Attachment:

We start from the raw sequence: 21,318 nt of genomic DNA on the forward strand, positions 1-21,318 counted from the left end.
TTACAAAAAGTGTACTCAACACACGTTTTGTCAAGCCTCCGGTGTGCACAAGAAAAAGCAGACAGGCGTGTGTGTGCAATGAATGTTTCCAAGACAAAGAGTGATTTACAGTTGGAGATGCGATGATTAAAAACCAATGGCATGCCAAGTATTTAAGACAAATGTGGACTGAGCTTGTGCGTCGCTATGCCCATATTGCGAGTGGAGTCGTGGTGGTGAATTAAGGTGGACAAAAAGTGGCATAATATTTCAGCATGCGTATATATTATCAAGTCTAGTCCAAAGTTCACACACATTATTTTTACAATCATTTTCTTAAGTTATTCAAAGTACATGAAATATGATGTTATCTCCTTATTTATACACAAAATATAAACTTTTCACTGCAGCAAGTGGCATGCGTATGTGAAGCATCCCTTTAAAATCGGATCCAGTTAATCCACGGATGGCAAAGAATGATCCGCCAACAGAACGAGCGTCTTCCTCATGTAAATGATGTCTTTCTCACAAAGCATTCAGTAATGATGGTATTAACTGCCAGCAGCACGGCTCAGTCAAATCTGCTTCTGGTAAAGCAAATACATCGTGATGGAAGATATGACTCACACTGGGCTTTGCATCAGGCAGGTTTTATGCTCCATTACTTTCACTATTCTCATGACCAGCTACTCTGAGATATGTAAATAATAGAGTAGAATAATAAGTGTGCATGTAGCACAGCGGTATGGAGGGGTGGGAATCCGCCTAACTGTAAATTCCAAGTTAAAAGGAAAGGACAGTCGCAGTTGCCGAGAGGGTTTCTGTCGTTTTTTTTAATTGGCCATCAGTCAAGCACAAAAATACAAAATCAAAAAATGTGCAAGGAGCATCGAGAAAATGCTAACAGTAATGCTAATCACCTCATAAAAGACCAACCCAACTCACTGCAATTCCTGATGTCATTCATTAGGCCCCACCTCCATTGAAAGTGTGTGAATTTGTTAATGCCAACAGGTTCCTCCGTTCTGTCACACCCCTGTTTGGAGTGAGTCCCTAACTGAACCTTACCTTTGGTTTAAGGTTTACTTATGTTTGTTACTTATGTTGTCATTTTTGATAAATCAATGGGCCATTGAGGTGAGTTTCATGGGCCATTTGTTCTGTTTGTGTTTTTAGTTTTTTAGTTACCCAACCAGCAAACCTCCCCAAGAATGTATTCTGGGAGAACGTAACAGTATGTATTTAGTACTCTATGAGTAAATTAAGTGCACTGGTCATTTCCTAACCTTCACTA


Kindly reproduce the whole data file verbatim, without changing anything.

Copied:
We start from the raw sequence: 21,318 nt of genomic DNA on the forward strand, positions 1-21,318 counted from the left end.
TTACAAAAAGTGTACTCAACACACGTTTTGTCAAGCCTCCGGTGTGCACAAGAAAAAGCAGACAGGCGTGTGTGTGCAATGAATGTTTCCAAGACAAAGAGTGATTTACAGTTGGAGATGCGATGATTAAAAACCAATGGCATGCCAAGTATTTAAGACAAATGTGGACTGAGCTTGTGCGTCGCTATGCCCATATTGCGAGTGGAGTCGTGGTGGTGAATTAAGGTGGACAAAAAGTGGCATAATATTTCAGCATGCGTATATATTATCAAGTCTAGTCCAAAGTTCACACACATTATTTTTACAATCATTTTCTTAAGTTATTCAAAGTACATGAAATATGATGTTATCTCCTTATTTATACACAAAATATAAACTTTTCACTGCAGCAAGTGGCATGCGTATGTGAAGCATCCCTTTAAAATCGGATCCAGTTAATCCACGGATGGCAAAGAATGATCCGCCAACAGAACGAGCGTCTTCCTCATGTAAATGATGTCTTTCTCACAAAGCATTCAGTAATGATGGTATTAACTGCCAGCAGCACGGCTCAGTCAAATCTGCTTCTGGTAAAGCAAATACATCGTGATGGAAGATATGACTCACACTGGGCTTTGCATCAGGCAGGTTTTATGCTCCATTACTTTCACTATTCTCATGACCAGCTACTCTGAGATATGTAAATAATAGAGTAGAATAATAAGTGTGCATGTAGCACAGCGGTATGGAGGGGTGGGAATCCGCCTAACTGTAAATTCCAAGTTAAAAGGAAAGGACAGTCGCAGTTGCCGAGAGGGTTTCTGTCGTTTTTTTTAATTGGCCATCAGTCAAGCACAAAAATACAAAATCAAAAAATGTGCAAGGAGCATCGAGAAAATGCTAACAGTAATGCTAATCACCTCATAAAAGACCAACCCAACTCACTGCAATTCCTGATGTCATTCATTAGGCCCCACCTCCATTGAAAGTGTGTGAATTTGTTAATGCCAACAGGTTCCTCCGTTCTGTCACACCCCTGTTTGGAGTGAGTCCCTAACTGAACCTTACCTTTGGTTTAAGGTTTACTTATGTTTGTTACTTATGTTGTCATTTTTGATAAATCAATGGGCCATTGAGGTGAGTTTCATGGGCCATTTGTTCTGTTTGTGTTTTTAGTTTTTTAGTTACCCAACCAGCAAACCTCCCCAAGAATGTATTCTGGGAGAACGTAACAGTATGTATTTAGTACTCTATGAGTAAATTAAGTGCACTGGTCATTTCCTAACCTTCACTA